I’ve worked remotely for almost 20 years – primarily doing my work partly or completely from the same places I sleep and get mail: home. I have also taken online courses and even taught a couple. If you are tackling this for the first time, here are some thoughts and pitfalls that might help you avoid some of the minor pain I had at times. If you are a seasoned remote worker, maybe you will find humor below!

Lifestyle

Let’s toast the good life! No commute, no dress code unless you are on video conference calls, and unlimited time with the ones you love – right?

  1. Animals – “man’s (people’s) best friend” loves having you home all the time! The problem is that he does not realize you are not in “friend mode”. They will want to play, eat, or go for walks as long as they see you not doing anything important – and to them, you are never doing anything important! My favorite solution for this is to bring them closer to my work. In my office at home I make a space for our dogs by laying blankets and bring their crates or houses near me. I want them to be comfortable and able to enjoy their favorite activity: sleep. Cats are more complicated and in my early days as a “remoter” a cat I owned spilled water onto my computer destroying it. Lesson learned!
  2. Food and drinks – I am a constant “sip and snack” eater. Confession time: I often have water and coffee or water and a caffeinated soda on my desk. Sometimes I have all three! My first piece of advice comes from #1 above: keep food and drink on the side where a spill will not bring your work life to a halt! I have a small, old-time fold-out table I use only for this purpose. Try to get away from your desk if you are eating a true meal. It is too easy to eat breakfast while ramping up on emails or fielding calls. Manage that 15 min break into your schedule and even eat with your spouse, partner, kiddos or pets. The different conversation and scenery will help!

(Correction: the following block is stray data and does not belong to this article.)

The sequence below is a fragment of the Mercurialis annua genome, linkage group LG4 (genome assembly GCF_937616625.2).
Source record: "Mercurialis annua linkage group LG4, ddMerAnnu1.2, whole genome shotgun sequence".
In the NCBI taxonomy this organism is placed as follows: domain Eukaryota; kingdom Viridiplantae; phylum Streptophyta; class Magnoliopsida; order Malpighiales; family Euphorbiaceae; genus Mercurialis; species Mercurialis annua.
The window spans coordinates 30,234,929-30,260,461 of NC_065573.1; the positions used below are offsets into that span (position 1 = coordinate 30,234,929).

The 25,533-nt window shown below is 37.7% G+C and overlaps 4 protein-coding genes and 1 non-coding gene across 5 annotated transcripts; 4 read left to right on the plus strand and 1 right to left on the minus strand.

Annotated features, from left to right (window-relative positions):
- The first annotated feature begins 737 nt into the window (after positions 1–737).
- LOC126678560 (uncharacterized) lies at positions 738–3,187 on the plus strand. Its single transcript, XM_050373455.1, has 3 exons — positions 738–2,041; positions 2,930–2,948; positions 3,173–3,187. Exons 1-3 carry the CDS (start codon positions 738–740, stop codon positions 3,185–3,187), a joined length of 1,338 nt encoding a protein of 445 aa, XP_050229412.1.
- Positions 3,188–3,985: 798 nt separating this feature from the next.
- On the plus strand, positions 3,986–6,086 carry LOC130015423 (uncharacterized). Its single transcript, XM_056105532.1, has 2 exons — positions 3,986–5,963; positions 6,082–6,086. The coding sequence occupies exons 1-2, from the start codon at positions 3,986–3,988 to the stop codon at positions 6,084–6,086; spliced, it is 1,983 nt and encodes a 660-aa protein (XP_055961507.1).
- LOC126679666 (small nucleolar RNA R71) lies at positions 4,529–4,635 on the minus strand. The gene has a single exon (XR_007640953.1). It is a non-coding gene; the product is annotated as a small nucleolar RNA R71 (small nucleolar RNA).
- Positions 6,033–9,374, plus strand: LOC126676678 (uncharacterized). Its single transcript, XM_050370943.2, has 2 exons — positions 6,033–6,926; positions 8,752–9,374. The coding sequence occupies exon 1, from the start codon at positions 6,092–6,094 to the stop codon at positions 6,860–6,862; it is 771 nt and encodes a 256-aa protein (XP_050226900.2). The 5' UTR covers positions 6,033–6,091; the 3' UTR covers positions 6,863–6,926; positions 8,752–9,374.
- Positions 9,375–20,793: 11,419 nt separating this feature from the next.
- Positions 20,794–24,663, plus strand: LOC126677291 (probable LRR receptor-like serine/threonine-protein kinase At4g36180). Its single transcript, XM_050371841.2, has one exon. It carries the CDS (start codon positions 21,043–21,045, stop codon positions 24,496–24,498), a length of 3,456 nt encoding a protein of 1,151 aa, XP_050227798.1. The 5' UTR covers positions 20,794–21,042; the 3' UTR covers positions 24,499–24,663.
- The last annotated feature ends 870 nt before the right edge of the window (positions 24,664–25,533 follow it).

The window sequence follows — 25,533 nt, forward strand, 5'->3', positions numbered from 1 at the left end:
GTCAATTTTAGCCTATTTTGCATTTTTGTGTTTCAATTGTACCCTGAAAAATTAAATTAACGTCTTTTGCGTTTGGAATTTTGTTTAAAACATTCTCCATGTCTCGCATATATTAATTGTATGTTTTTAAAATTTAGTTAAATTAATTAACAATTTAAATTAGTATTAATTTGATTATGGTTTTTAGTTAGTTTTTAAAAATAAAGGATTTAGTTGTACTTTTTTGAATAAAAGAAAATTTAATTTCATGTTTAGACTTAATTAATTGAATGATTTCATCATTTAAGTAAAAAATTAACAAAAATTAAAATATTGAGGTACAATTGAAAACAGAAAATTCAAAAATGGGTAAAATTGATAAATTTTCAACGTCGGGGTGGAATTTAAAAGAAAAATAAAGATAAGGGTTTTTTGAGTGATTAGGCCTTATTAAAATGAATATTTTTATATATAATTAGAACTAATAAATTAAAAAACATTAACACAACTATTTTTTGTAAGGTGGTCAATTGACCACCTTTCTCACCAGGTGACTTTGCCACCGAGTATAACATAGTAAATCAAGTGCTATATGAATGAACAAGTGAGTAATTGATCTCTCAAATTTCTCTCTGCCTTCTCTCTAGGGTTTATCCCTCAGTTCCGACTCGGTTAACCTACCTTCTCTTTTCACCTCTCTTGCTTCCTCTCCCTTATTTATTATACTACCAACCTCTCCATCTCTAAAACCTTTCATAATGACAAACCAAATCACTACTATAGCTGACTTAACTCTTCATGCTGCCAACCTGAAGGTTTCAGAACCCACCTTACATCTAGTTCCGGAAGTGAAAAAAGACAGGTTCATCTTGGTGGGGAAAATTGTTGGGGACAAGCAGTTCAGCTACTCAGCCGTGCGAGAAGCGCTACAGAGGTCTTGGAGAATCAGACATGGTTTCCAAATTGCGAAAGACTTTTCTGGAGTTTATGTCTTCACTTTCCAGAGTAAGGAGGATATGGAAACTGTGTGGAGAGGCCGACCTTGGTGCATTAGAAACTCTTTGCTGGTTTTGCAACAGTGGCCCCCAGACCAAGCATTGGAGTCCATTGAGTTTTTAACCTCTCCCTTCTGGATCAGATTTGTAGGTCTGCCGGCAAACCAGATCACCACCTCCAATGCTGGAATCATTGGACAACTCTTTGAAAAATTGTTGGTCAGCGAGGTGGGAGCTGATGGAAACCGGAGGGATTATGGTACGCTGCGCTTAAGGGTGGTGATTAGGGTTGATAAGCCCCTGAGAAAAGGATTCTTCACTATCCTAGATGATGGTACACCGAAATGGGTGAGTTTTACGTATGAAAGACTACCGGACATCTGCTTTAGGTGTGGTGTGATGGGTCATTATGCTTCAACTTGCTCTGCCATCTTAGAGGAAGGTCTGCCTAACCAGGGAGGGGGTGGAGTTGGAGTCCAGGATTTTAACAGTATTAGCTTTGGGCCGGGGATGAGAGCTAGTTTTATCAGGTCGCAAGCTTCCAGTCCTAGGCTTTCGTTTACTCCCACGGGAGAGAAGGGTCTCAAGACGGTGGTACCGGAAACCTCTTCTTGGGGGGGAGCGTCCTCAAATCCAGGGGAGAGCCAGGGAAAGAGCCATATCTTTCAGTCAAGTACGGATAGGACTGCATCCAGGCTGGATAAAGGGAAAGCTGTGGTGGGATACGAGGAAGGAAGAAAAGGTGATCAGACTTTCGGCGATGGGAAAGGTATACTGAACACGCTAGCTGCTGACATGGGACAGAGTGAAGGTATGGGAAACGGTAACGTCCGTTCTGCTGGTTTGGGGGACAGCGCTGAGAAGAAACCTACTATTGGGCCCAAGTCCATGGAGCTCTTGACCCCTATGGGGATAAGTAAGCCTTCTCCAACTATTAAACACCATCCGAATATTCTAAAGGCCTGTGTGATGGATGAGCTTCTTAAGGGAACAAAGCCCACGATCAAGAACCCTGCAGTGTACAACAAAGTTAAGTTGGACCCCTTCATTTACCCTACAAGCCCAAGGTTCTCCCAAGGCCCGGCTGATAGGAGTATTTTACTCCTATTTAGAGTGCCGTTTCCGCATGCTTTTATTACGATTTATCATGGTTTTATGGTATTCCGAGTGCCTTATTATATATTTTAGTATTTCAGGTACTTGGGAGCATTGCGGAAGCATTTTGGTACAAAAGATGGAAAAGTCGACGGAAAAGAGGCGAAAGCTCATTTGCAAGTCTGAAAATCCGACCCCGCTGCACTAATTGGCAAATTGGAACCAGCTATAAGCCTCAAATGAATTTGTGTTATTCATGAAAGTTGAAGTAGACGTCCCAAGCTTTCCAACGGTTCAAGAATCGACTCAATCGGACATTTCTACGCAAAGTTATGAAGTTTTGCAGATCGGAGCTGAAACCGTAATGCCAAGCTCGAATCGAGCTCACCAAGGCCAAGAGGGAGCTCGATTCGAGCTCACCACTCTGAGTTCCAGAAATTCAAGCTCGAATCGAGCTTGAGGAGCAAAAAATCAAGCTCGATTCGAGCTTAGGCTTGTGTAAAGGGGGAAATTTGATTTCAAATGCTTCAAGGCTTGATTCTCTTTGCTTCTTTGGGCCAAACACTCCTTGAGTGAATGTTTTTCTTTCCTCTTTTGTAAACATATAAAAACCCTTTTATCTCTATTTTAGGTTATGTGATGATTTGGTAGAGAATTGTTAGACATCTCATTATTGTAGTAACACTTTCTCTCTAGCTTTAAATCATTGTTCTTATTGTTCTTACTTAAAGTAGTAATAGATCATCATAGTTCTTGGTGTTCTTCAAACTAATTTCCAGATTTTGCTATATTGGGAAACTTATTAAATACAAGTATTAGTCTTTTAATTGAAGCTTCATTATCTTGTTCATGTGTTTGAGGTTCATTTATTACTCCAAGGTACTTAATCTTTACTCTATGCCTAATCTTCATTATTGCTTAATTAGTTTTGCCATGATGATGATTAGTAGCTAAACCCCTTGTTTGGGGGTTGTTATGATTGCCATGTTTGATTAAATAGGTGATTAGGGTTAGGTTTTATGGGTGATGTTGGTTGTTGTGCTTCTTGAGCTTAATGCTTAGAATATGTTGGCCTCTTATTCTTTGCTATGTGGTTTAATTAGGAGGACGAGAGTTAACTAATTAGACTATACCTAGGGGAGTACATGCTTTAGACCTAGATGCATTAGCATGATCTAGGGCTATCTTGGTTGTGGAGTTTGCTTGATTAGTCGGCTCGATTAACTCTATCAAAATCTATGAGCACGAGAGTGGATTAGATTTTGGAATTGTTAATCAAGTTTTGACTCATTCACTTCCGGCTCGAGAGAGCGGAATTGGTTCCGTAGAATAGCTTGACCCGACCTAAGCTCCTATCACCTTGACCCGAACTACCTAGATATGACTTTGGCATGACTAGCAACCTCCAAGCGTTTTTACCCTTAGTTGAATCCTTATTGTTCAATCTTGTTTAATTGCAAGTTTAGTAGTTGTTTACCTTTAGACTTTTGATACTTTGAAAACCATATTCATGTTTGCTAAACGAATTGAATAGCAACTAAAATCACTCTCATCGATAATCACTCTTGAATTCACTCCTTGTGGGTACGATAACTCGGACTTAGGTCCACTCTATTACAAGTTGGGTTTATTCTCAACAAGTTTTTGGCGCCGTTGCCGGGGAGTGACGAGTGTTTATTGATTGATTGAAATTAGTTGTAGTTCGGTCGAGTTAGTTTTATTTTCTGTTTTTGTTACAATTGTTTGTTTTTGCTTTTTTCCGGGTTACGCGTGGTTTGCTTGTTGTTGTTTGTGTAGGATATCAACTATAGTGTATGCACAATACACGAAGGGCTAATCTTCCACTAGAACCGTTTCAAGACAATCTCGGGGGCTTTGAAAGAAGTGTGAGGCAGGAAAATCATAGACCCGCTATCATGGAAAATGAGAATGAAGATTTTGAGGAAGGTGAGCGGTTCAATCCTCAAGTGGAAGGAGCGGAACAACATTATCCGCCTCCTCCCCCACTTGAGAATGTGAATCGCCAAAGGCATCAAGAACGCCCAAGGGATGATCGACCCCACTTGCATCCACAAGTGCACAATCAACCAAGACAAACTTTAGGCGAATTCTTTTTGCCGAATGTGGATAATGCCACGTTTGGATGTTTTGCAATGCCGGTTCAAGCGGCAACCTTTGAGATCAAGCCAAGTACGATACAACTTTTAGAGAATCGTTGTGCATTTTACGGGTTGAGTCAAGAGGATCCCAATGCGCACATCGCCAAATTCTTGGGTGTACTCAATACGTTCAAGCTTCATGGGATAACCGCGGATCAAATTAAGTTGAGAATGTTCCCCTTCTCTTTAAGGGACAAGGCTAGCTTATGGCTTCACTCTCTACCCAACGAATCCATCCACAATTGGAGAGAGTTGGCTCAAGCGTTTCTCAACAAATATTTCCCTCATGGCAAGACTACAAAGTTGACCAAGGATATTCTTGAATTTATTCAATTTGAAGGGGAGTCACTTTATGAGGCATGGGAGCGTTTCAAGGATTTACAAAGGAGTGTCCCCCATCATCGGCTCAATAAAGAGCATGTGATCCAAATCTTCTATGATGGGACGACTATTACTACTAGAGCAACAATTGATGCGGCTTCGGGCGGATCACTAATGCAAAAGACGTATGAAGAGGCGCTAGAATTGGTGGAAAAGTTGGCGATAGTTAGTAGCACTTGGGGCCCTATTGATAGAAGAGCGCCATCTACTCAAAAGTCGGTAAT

3. The humans you live with – your family and/or roomates may not understand that you are physically there but not mentally or emotionally available during certain times. This can be heartwrenching if you are caring for younger children who like to crawl on you in random ways. Set expectations that are clear. Enforce them. You can be kind while doing that but even the act of setting and enforcing boundaries is a form of kindness. Reinforcing these boundaries are key. I set up a small desk and chair in my office so my wife feels free to come in and work with me any time. Below is a video that may resemble our worst nightmares:

Maybe the most important message is that everyone who works remotely understands it may occasionally be less smooth than working at “work”. Meetings have more interruptions because the technology may be inefficient. Even without that, working remotely means we are within talking distance of animals and people who may not know nor care about us as workers but who love us as people. Most others are tolerant of the minor glitches and circumstances you may be going through.

I could share many stories about my remote working experience but will save that for another blog. What about you – what are your stories or remote working bliss or horrors? Do you have a certain problem you find it difficult to solve? What are other tips – what works for you? Let’s hear from you in the comments below!

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